In the jargon of their profession, I suppose news anchors have a name for the last question in an interview. I do not know what they call it, but it appears to be a kind of “free” question off-topic from the boilerplate nature of the body of the interview. If you watched Secretary Clinton on the Sunday talk show circuit this past weekend, you saw her answering pretty much the same questions on the same subjects on all three shows, but at the end, each interviewer threw in a “free” question. Schieffer asked her about airport pat downs (a coup for him, I thought – the cable and network news are still looping that clip). Wallace, lamely I thought, asked her about running for president, and Gregory asked her about Sarah Palin. Here is how it went.
QUESTION: Secretary Clinton, before I let you go, I have to ask you this just as a political observer. What do you make of what happened on election day? And all this talk about Sarah Palin – when I interviewed you a while back, you said you’d be willing to sit down and have coffee with her. She may be someone who is in a position to try to equal what you accomplished in the political arena. What advice might you give her and what do you make of what’s happened politically?
SECRETARY CLINTON: You know, David, the best thing about being of Secretary of State is representing the United States around the world, but the second best thing is I’m out of politics. So with all due respect, I am not going to comment on the political scene right now other than to say that I’m focused on making the case to 67-plus senators in the Senate to pass the START treaty because that, to me, is the most important task facing the Senate and it goes way beyond politics.
QUESTION: And here I thought I’d lulled you into a moment of candor. (Laughter.) Secretary Clinton, thank you very much, as always.
SECRETARY CLINTON: Thank you, David.
Given an opportunity to remark about Palin, Hillary Clinton gracefully danced around the question, and put her agenda out in front instead, refocusing the moment, and the end of an interview is a powerful moment, on New START, a formidable product of her tenure at State.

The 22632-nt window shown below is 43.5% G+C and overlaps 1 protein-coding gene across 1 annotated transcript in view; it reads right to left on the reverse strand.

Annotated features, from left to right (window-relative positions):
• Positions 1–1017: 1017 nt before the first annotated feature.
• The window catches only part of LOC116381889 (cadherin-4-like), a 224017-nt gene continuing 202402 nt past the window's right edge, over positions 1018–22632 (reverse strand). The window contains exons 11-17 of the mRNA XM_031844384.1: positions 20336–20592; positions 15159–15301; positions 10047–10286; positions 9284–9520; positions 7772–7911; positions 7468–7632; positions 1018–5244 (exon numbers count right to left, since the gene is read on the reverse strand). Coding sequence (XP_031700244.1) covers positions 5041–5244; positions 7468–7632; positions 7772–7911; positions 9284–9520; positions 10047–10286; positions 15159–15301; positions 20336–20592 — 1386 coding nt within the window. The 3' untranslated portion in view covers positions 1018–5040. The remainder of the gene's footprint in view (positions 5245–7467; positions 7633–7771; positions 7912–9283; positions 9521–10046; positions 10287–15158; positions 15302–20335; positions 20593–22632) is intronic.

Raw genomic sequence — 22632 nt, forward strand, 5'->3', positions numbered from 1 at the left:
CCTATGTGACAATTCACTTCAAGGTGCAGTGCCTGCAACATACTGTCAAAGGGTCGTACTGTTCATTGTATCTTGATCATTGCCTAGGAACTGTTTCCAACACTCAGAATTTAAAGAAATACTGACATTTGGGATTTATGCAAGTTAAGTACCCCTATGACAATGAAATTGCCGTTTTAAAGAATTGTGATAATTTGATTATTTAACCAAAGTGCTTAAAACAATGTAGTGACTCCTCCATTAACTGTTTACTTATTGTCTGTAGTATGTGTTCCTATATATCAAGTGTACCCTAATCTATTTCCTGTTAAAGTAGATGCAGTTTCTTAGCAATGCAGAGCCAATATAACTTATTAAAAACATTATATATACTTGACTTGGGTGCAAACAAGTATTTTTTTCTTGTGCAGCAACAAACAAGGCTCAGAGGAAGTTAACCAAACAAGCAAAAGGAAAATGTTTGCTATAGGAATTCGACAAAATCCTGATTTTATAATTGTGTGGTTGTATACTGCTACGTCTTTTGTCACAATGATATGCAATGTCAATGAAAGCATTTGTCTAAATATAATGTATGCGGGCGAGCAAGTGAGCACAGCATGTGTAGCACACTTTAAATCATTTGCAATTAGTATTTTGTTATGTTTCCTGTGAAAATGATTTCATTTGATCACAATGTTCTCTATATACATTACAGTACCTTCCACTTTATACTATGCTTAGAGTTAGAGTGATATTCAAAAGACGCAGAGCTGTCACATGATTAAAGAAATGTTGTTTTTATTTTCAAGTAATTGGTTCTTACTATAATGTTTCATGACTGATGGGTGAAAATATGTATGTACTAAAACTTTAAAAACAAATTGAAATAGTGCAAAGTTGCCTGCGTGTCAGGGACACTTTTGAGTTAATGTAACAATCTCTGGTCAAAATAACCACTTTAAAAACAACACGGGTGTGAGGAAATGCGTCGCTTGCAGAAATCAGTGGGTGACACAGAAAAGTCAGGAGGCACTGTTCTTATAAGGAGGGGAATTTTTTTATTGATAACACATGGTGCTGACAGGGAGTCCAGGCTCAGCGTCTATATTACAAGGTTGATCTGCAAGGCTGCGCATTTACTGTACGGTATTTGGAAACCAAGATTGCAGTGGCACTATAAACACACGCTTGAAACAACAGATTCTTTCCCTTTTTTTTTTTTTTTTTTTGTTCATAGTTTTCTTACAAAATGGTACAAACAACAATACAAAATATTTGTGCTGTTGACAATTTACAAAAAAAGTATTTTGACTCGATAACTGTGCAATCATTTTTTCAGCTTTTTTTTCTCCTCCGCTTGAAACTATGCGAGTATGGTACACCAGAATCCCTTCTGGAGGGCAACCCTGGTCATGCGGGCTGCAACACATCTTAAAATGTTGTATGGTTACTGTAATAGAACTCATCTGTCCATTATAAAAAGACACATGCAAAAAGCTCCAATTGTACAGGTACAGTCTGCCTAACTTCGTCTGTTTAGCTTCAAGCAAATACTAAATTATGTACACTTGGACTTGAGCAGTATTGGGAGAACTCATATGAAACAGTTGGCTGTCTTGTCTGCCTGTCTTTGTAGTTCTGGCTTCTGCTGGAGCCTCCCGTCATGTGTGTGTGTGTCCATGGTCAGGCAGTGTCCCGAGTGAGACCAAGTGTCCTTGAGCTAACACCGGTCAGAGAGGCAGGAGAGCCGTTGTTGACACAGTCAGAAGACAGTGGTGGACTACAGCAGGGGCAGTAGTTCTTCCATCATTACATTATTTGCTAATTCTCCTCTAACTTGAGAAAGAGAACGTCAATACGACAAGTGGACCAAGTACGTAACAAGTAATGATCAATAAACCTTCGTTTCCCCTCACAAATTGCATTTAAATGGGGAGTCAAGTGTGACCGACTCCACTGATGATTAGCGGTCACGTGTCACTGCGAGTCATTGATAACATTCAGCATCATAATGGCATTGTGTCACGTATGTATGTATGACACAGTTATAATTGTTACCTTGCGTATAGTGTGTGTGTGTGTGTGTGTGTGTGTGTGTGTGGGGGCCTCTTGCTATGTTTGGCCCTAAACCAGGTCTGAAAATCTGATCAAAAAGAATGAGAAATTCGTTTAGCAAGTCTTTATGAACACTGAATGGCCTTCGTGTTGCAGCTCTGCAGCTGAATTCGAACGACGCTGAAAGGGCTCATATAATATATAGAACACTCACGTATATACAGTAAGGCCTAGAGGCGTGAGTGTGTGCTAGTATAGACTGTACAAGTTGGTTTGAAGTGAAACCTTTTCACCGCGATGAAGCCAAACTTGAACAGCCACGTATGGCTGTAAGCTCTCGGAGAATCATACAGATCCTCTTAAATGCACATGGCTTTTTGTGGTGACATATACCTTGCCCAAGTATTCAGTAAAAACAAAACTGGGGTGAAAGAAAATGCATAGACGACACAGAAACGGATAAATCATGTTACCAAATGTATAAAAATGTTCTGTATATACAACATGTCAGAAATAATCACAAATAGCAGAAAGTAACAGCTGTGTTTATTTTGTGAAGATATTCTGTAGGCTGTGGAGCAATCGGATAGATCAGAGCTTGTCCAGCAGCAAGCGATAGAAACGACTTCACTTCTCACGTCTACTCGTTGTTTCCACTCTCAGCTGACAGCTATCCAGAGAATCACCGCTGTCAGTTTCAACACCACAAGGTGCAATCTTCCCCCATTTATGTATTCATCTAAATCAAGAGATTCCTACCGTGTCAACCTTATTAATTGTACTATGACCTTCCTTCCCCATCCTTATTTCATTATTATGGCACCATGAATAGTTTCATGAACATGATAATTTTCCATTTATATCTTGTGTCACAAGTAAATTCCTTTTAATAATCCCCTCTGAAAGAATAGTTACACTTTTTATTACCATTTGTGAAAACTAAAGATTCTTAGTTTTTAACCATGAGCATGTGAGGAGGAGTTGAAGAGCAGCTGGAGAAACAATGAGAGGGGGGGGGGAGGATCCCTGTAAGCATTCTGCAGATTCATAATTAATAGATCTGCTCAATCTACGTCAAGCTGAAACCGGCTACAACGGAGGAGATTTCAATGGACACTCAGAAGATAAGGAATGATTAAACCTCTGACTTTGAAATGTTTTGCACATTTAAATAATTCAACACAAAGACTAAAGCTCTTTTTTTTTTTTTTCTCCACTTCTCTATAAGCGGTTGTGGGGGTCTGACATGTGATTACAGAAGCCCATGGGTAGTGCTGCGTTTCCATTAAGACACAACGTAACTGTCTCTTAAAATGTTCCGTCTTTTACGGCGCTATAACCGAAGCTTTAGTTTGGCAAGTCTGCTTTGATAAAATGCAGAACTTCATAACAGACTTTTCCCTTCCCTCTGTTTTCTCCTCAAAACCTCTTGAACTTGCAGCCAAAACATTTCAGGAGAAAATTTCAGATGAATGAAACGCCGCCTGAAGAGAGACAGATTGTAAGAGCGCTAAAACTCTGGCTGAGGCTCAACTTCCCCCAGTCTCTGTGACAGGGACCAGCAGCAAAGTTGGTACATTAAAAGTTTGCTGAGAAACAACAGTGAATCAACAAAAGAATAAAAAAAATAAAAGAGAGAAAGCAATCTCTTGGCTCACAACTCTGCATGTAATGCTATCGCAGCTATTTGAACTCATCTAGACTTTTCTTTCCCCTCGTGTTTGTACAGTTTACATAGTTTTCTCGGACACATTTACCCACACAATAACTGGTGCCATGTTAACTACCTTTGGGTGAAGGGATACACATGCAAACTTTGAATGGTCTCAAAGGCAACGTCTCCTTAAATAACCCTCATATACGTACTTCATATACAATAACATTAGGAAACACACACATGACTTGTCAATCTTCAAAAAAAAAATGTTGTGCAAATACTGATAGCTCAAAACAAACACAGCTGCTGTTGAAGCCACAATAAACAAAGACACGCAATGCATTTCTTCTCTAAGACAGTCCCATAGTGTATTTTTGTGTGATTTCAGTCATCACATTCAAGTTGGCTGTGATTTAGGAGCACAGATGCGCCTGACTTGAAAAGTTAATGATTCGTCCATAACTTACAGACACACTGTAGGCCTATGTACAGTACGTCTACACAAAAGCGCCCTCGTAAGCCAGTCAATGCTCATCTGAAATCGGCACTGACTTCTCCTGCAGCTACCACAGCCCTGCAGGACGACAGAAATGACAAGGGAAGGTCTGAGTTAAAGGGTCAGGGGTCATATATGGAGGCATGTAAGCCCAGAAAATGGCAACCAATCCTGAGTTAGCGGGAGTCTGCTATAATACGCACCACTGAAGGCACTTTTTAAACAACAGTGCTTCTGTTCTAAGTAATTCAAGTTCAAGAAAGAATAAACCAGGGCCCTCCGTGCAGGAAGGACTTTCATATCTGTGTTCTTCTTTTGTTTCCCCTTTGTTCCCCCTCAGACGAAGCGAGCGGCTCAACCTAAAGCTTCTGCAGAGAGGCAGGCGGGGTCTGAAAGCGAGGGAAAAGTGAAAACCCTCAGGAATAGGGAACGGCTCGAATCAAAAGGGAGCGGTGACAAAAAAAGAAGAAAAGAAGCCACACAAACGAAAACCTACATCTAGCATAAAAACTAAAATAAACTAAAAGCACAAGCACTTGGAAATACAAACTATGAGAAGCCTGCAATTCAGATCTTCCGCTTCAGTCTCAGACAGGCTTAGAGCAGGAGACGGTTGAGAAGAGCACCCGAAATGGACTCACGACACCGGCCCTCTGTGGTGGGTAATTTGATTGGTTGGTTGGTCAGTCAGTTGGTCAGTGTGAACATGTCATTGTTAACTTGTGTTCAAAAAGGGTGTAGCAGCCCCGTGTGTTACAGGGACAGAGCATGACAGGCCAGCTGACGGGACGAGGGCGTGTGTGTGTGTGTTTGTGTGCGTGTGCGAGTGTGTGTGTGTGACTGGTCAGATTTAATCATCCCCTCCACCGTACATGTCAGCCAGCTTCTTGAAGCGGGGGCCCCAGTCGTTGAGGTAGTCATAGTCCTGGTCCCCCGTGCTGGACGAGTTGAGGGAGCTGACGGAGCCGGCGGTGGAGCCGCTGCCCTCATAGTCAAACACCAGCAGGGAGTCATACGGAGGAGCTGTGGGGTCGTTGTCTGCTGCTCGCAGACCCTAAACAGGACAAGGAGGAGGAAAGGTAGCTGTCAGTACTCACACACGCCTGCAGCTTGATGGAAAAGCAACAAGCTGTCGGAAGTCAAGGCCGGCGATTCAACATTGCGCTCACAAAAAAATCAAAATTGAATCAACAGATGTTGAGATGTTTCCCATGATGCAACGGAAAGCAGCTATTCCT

I have seen Hillary do this before. Remember back in 2008? She was asked about a “lipstick” comment that had been made about Palin and responded, “I like lipstick. I use it, but let’s fix our financial institutions.” (Something like that – probably not her exact words.)
So I was befuddled as to why someone whom Hillary Clinton has taken pains NOT to attack has chosen to launch an unprovoked attack on her. With the release of Palin’s book today came some excerpts, and this one, for me, is the final straw.
[Palin] says she admires Hillary Clinton, but that her “baking cookies” remarks sounded like “someone frozen in an attitude of 1960s-era, bra-burning militancy.”
It is more than harsh. It is an unwarranted, gratuitous, unilateral attack. Unlike many of us in her generation, Hillary Clinton did not choose the militant route. While we were shouting at demonstrations, she was studying law. She was a singularly focused young individual who saw some things that needed to be changed and pursued a route that would equip her to address them. She was and still is a very disciplined person who found her time better spent in the library than carrying a poster.
I am not disparaging what the rest of us did. Ultimately, we did, I believe, make America aware of the reasons why we needed to withdraw fron Viet Nam and of the inequities in the culture. We were noisy while Hillary was quietly studying in the library.
So to brand her with a descriptor like “bra-burning militancy” is not only inaccurate, but completely uncalled for since Hillary has not said anything unkind or untoward about Palin.
She has called Hillary a whiner when she herself has whined about her treatment. Now she brands her unfairly as something she never was.
More than so many of my generation, Hillary Clinton has always been goal-oriented and on-task. For someone who was not even there to witness the era to brand her this way over a remark she made to explain her personal choice is unacceptable and mean.
This is it, Sarah. You have crossed the line with me. I will never defend you again. The next time I go to B.J.’s I will be turning your pile of books face down and putting a few copies of James Patterson on top so no one will know your book is there.
I dare anyone to tell me I am unfair in calling Sarah Palin on this base and baseless shot at my Homegirl. She had no reason to talk about Hillary at all. Hillary does not talk about her.